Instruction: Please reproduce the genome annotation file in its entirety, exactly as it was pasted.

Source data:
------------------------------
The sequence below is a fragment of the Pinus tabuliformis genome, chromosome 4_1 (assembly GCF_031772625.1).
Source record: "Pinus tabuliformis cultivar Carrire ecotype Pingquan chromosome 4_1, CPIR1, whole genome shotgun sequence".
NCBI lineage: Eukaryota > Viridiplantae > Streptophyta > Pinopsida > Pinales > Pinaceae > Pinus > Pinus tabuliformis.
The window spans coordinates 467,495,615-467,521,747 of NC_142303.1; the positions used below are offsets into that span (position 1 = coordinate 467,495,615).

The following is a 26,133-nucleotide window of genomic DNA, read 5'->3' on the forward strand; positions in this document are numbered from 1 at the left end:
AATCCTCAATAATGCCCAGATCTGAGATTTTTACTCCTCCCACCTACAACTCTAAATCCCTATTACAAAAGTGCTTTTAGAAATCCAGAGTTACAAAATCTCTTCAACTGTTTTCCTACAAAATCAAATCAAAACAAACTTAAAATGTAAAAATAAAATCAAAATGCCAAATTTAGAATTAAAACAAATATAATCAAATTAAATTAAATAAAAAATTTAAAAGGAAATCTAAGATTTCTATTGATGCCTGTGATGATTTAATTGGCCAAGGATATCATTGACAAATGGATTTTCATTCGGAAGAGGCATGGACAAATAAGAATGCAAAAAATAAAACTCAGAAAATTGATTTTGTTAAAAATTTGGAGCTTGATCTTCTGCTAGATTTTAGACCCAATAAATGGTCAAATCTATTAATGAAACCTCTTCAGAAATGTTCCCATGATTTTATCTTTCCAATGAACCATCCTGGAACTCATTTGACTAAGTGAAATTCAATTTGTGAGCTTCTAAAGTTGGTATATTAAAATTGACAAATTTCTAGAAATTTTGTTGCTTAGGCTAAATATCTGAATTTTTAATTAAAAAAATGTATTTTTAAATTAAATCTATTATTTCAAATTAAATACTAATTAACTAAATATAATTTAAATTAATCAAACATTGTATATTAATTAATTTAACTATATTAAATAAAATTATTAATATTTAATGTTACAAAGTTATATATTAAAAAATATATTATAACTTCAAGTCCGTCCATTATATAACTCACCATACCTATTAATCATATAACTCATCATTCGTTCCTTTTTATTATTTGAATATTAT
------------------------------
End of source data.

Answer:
The sequence below is a fragment of the Pinus tabuliformis genome, chromosome 4_1 (assembly GCF_031772625.1).
Source record: "Pinus tabuliformis cultivar Carrire ecotype Pingquan chromosome 4_1, CPIR1, whole genome shotgun sequence".
NCBI lineage: Eukaryota > Viridiplantae > Streptophyta > Pinopsida > Pinales > Pinaceae > Pinus > Pinus tabuliformis.
The window spans coordinates 467,495,615-467,521,747 of NC_142303.1; the positions used below are offsets into that span (position 1 = coordinate 467,495,615).

The following is a 26,133-nucleotide window of genomic DNA, read 5'->3' on the forward strand; positions in this document are numbered from 1 at the left end:
AATCCTCAATAATGCCCAGATCTGAGATTTTTACTCCTCCCACCTACAACTCTAAATCCCTATTACAAAAGTGCTTTTAGAAATCCAGAGTTACAAAATCTCTTCAACTGTTTTCCTACAAAATCAAATCAAAACAAACTTAAAATGTAAAAATAAAATCAAAATGCCAAATTTAGAATTAAAACAAATATAATCAAATTAAATTAAATAAAAAATTTAAAAGGAAATCTAAGATTTCTATTGATGCCTGTGATGATTTAATTGGCCAAGGATATCATTGACAAATGGATTTTCATTCGGAAGAGGCATGGACAAATAAGAATGCAAAAAATAAAACTCAGAAAATTGATTTTGTTAAAAATTTGGAGCTTGATCTTCTGCTAGATTTTAGACCCAATAAATGGTCAAATCTATTAATGAAACCTCTTCAGAAATGTTCCCATGATTTTATCTTTCCAATGAACCATCCTGGAACTCATTTGACTAAGTGAAATTCAATTTGTGAGCTTCTAAAGTTGGTATATTAAAATTGACAAATTTCTAGAAATTTTGTTGCTTAGGCTAAATATCTGAATTTTTAATTAAAAAAATGTATTTTTAAATTAAATCTATTATTTCAAATTAAATACTAATTAACTAAATATAATTTAAATTAATCAAACATTGTATATTAATTAATTTAACTATATTAAATAAAATTATTAATATTTAATGTTACAAAGTTATATATTAAAAAATATATTATAACTTCAAGTCCGTCCATTATATAACTCACCATACCTATTAATCATATAACTCATCATTCGTTCCTTTTTATTATTTGAATATTAT